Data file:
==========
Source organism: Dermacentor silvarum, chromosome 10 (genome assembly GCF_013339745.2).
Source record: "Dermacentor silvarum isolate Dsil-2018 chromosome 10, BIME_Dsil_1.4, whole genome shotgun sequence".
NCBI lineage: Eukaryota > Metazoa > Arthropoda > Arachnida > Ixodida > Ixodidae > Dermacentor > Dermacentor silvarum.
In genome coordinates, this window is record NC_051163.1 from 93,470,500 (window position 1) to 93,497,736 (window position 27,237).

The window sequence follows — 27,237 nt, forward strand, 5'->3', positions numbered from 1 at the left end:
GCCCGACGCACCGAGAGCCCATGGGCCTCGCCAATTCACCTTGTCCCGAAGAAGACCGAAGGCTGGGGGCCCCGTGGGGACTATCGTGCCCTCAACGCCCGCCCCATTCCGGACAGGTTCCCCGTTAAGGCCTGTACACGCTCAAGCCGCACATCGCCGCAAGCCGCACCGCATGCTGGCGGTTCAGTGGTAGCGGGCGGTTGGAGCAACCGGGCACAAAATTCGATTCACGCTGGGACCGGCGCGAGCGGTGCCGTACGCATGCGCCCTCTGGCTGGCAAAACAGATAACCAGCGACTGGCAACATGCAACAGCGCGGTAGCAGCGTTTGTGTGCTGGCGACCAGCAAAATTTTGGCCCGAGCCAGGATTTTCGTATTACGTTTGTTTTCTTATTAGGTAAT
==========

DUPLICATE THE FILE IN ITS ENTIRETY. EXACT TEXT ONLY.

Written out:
Source organism: Dermacentor silvarum, chromosome 10 (genome assembly GCF_013339745.2).
Source record: "Dermacentor silvarum isolate Dsil-2018 chromosome 10, BIME_Dsil_1.4, whole genome shotgun sequence".
NCBI lineage: Eukaryota > Metazoa > Arthropoda > Arachnida > Ixodida > Ixodidae > Dermacentor > Dermacentor silvarum.
In genome coordinates, this window is record NC_051163.1 from 93,470,500 (window position 1) to 93,497,736 (window position 27,237).

The window sequence follows — 27,237 nt, forward strand, 5'->3', positions numbered from 1 at the left end:
GCCCGACGCACCGAGAGCCCATGGGCCTCGCCAATTCACCTTGTCCCGAAGAAGACCGAAGGCTGGGGGCCCCGTGGGGACTATCGTGCCCTCAACGCCCGCCCCATTCCGGACAGGTTCCCCGTTAAGGCCTGTACACGCTCAAGCCGCACATCGCCGCAAGCCGCACCGCATGCTGGCGGTTCAGTGGTAGCGGGCGGTTGGAGCAACCGGGCACAAAATTCGATTCACGCTGGGACCGGCGCGAGCGGTGCCGTACGCATGCGCCCTCTGGCTGGCAAAACAGATAACCAGCGACTGGCAACATGCAACAGCGCGGTAGCAGCGTTTGTGTGCTGGCGACCAGCAAAATTTTGGCCCGAGCCAGGATTTTCGTATTACGTTTGTTTTCTTATTAGGTAAT